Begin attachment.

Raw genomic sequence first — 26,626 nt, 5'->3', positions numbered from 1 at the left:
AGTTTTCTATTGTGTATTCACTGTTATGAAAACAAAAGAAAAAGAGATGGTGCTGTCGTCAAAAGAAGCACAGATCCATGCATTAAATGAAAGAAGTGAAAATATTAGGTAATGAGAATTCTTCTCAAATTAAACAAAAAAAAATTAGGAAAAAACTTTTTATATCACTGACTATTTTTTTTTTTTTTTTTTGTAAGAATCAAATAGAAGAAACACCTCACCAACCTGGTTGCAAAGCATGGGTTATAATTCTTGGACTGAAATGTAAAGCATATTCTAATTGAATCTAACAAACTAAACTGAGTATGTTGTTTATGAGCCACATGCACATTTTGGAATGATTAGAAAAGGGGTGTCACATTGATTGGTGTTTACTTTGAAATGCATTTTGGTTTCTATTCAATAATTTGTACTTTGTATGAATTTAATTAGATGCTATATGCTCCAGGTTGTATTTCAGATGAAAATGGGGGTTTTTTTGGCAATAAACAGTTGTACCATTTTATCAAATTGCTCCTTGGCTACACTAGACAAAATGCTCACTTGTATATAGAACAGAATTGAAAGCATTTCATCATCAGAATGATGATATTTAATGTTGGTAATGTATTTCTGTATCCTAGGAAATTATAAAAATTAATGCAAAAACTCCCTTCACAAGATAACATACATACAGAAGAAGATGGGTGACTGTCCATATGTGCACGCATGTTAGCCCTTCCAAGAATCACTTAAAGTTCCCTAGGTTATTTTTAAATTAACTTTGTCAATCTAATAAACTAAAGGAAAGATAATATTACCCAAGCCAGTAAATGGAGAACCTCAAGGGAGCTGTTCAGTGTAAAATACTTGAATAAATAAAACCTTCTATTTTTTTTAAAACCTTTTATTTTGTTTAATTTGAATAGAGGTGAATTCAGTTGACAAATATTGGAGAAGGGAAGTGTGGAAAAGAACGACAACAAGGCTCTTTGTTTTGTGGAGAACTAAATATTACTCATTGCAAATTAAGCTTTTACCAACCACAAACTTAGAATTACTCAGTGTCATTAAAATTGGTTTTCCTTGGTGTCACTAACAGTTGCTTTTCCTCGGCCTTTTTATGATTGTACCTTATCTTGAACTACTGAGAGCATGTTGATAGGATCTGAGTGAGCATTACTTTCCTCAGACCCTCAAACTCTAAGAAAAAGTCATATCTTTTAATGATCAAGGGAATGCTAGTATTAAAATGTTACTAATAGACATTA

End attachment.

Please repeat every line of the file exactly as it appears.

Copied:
Raw genomic sequence first — 26,626 nt, 5'->3', positions numbered from 1 at the left:
AGTTTTCTATTGTGTATTCACTGTTATGAAAACAAAAGAAAAAGAGATGGTGCTGTCGTCAAAAGAAGCACAGATCCATGCATTAAATGAAAGAAGTGAAAATATTAGGTAATGAGAATTCTTCTCAAATTAAACAAAAAAAAATTAGGAAAAAACTTTTTATATCACTGACTATTTTTTTTTTTTTTTTTTGTAAGAATCAAATAGAAGAAACACCTCACCAACCTGGTTGCAAAGCATGGGTTATAATTCTTGGACTGAAATGTAAAGCATATTCTAATTGAATCTAACAAACTAAACTGAGTATGTTGTTTATGAGCCACATGCACATTTTGGAATGATTAGAAAAGGGGTGTCACATTGATTGGTGTTTACTTTGAAATGCATTTTGGTTTCTATTCAATAATTTGTACTTTGTATGAATTTAATTAGATGCTATATGCTCCAGGTTGTATTTCAGATGAAAATGGGGGTTTTTTTGGCAATAAACAGTTGTACCATTTTATCAAATTGCTCCTTGGCTACACTAGACAAAATGCTCACTTGTATATAGAACAGAATTGAAAGCATTTCATCATCAGAATGATGATATTTAATGTTGGTAATGTATTTCTGTATCCTAGGAAATTATAAAAATTAATGCAAAAACTCCCTTCACAAGATAACATACATACAGAAGAAGATGGGTGACTGTCCATATGTGCACGCATGTTAGCCCTTCCAAGAATCACTTAAAGTTCCCTAGGTTATTTTTAAATTAACTTTGTCAATCTAATAAACTAAAGGAAAGATAATATTACCCAAGCCAGTAAATGGAGAACCTCAAGGGAGCTGTTCAGTGTAAAATACTTGAATAAATAAAACCTTCTATTTTTTTTAAAACCTTTTATTTTGTTTAATTTGAATAGAGGTGAATTCAGTTGACAAATATTGGAGAAGGGAAGTGTGGAAAAGAACGACAACAAGGCTCTTTGTTTTGTGGAGAACTAAATATTACTCATTGCAAATTAAGCTTTTACCAACCACAAACTTAGAATTACTCAGTGTCATTAAAATTGGTTTTCCTTGGTGTCACTAACAGTTGCTTTTCCTCGGCCTTTTTATGATTGTACCTTATCTTGAACTACTGAGAGCATGTTGATAGGATCTGAGTGAGCATTACTTTCCTCAGACCCTCAAACTCTAAGAAAAAGTCATATCTTTTAATGATCAAGGGAATGCTAGTATTAAAATGTTACTAATAGACATTA